Apodiformes


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Apodiformes

[ə‚päd·ə′fȯr‚mēz]
(vertebrate zoology)
An order of birds containing the hummingbirds and swifts.

Apodiformes

 

an order of birds, uniting two clearly defined suborders—the swifts and the hummingbirds. Its distinctive external feature is the wing structure: very long and narrow with a shortened shoulder bone and short secondary flight feathers, which give Apodiformes speed and maneuverability. They lay one to three white eggs. The fledglings hatch blind; the parents feed them until they are able to fly. There are about 400 species; they are found in temperate and, particularly, in tropical zones.

References in periodicals archive ?
A Systematic Study of the Main Arteries in the Region of the Heart Aves XIX: Apodiformes, Part 1.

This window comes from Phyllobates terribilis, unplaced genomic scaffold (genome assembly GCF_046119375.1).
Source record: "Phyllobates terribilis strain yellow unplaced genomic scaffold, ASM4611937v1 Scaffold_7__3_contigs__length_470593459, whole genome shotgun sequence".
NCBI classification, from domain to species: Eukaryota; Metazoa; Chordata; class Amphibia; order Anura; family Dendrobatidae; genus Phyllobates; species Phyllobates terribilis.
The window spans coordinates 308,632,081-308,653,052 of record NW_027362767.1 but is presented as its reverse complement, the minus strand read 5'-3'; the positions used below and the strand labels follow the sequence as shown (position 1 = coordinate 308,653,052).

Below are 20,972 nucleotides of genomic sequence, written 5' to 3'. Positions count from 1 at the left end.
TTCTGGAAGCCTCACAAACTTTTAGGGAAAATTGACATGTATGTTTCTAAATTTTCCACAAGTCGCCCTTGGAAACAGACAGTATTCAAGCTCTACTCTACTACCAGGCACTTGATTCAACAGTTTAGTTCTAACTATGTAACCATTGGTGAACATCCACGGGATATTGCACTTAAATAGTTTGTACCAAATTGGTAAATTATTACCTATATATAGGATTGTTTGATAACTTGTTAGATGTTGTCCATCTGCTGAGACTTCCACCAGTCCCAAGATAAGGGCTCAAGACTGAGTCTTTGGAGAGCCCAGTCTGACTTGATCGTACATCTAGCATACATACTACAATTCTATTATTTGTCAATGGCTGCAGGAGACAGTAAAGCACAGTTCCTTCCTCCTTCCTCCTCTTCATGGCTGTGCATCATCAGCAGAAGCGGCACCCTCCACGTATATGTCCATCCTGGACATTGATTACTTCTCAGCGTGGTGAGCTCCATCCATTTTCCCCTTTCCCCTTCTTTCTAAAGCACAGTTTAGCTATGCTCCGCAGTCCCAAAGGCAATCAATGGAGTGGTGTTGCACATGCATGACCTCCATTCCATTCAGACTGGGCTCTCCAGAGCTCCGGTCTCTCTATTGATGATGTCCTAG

Most of the birds captured (309) were Passeriformes, followed by Apodiformes (15) and Columbiformes (11); all other orders were represented by only a few individuals.
Song learning also occurs in two other orders of birds: Psittaciformes, which includes parrots, and Apodiformes, which includes hummingbirds.
The data include species from the orders Sphenisciformes, Procellariiformes, Pelecaniformes, Falconiformes, Charadriiformes, Strigiformes, Apodiformes, Coraciiformes, and Passeriformes.
Los colibries (Aves: Trochilidae) son una familia de aves del nuevo mundo pertenecientes al orden de los Apodiformes (HILTY & BROWN, 1987).